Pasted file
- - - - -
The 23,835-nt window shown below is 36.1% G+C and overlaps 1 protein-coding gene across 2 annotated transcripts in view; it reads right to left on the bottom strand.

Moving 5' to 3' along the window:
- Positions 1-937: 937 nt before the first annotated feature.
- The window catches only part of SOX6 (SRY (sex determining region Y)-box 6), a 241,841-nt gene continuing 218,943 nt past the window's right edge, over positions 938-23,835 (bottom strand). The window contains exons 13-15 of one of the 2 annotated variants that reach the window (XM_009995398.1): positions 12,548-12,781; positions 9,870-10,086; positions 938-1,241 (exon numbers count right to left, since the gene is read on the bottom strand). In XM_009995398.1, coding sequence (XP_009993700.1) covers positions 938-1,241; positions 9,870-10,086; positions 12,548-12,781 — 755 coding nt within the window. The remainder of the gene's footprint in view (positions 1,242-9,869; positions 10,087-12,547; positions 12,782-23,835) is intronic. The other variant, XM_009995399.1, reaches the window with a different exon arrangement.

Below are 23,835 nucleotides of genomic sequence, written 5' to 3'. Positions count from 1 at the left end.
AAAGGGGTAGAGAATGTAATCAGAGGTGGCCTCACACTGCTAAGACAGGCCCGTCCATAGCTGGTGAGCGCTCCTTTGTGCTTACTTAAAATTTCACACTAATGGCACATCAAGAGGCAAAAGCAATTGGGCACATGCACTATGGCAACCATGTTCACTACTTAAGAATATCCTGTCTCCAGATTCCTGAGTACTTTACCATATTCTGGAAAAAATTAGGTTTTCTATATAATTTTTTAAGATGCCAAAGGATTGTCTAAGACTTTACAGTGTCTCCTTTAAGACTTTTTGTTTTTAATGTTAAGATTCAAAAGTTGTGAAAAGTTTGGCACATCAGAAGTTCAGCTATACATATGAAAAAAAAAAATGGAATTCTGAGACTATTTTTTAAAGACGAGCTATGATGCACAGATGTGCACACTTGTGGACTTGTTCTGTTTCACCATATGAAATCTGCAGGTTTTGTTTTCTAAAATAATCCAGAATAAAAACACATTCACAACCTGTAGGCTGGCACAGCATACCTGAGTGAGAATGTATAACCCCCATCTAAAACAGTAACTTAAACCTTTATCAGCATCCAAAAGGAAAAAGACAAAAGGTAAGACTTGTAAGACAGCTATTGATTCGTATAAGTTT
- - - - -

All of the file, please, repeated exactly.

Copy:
The 23,835-nt window shown below is 36.1% G+C and overlaps 1 protein-coding gene across 2 annotated transcripts in view; it reads right to left on the bottom strand.

Moving 5' to 3' along the window:
- Positions 1-937: 937 nt before the first annotated feature.
- The window catches only part of SOX6 (SRY (sex determining region Y)-box 6), a 241,841-nt gene continuing 218,943 nt past the window's right edge, over positions 938-23,835 (bottom strand). The window contains exons 13-15 of one of the 2 annotated variants that reach the window (XM_009995398.1): positions 12,548-12,781; positions 9,870-10,086; positions 938-1,241 (exon numbers count right to left, since the gene is read on the bottom strand). In XM_009995398.1, coding sequence (XP_009993700.1) covers positions 938-1,241; positions 9,870-10,086; positions 12,548-12,781 — 755 coding nt within the window. The remainder of the gene's footprint in view (positions 1,242-9,869; positions 10,087-12,547; positions 12,782-23,835) is intronic. The other variant, XM_009995399.1, reaches the window with a different exon arrangement.

Below are 23,835 nucleotides of genomic sequence, written 5' to 3'. Positions count from 1 at the left end.
AAAGGGGTAGAGAATGTAATCAGAGGTGGCCTCACACTGCTAAGACAGGCCCGTCCATAGCTGGTGAGCGCTCCTTTGTGCTTACTTAAAATTTCACACTAATGGCACATCAAGAGGCAAAAGCAATTGGGCACATGCACTATGGCAACCATGTTCACTACTTAAGAATATCCTGTCTCCAGATTCCTGAGTACTTTACCATATTCTGGAAAAAATTAGGTTTTCTATATAATTTTTTAAGATGCCAAAGGATTGTCTAAGACTTTACAGTGTCTCCTTTAAGACTTTTTGTTTTTAATGTTAAGATTCAAAAGTTGTGAAAAGTTTGGCACATCAGAAGTTCAGCTATACATATGAAAAAAAAAAATGGAATTCTGAGACTATTTTTTAAAGACGAGCTATGATGCACAGATGTGCACACTTGTGGACTTGTTCTGTTTCACCATATGAAATCTGCAGGTTTTGTTTTCTAAAATAATCCAGAATAAAAACACATTCACAACCTGTAGGCTGGCACAGCATACCTGAGTGAGAATGTATAACCCCCATCTAAAACAGTAACTTAAACCTTTATCAGCATCCAAAAGGAAAAAGACAAAAGGTAAGACTTGTAAGACAGCTATTGATTCGTATAAGTTT